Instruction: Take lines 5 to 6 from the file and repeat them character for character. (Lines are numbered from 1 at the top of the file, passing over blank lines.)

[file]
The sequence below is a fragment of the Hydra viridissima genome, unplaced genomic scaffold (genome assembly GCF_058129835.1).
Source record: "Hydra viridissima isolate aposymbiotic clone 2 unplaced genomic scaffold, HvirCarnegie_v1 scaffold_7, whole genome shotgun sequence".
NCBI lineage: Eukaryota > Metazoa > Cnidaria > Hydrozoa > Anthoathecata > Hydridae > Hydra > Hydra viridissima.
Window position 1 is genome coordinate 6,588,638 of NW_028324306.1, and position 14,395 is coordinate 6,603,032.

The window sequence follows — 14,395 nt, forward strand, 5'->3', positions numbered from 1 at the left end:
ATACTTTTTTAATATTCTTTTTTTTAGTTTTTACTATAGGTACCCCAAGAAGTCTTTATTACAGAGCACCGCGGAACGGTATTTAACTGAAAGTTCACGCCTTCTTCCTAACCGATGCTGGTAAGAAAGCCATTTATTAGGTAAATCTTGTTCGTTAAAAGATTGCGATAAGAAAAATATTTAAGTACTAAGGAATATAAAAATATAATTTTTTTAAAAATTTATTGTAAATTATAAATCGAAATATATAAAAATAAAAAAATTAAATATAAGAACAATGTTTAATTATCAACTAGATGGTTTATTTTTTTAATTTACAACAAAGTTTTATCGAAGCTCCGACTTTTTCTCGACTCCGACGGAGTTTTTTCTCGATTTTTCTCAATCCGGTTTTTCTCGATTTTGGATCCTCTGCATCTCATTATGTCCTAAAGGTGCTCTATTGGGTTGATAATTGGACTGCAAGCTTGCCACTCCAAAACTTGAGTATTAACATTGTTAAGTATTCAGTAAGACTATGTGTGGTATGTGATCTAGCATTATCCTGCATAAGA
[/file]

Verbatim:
The window sequence follows — 14,395 nt, forward strand, 5'->3', positions numbered from 1 at the left end:
ATACTTTTTTAATATTCTTTTTTTTAGTTTTTACTATAGGTACCCCAAGAAGTCTTTATTACAGAGCACCGCGGAACGGTATTTAACTGAAAGTTCACGCCTTCTTCCTAACCGATGCTGGTAAGAAAGCCATTTATTAGGTAAATCTTGTTCGTTAAAAGATTGCGATAAGAAAAATATTTAAGTACTAAGGAATATAAAAATATAATTTTTTTAAAAATTTATTGTAAATTATAAATCGAAATATATAAAAATAAAAAAATTAAATATAAGAACAATGTTTAATTATCAACTAGATGGTTTATTTTTTTAATTTACAACAAAGTTTTATCGAAGCTCCGACTTTTTCTCGACTCCGACGGAGTTTTTTCTCGATTTTTCTCAATCCGGTTTTTCTCGATTTTGGATCCTCTGCATCTCATTATGTCCTAAAGGTGCTCTATTGGGTTGATAATTGGACTGCAAGCTTGCCACTCCAAAACTTGAGTATTAACATTGTTAAGTATTCAGTAAGACTATGTGTGGTATGTGATCTAGCATTATCCTGCATAAGA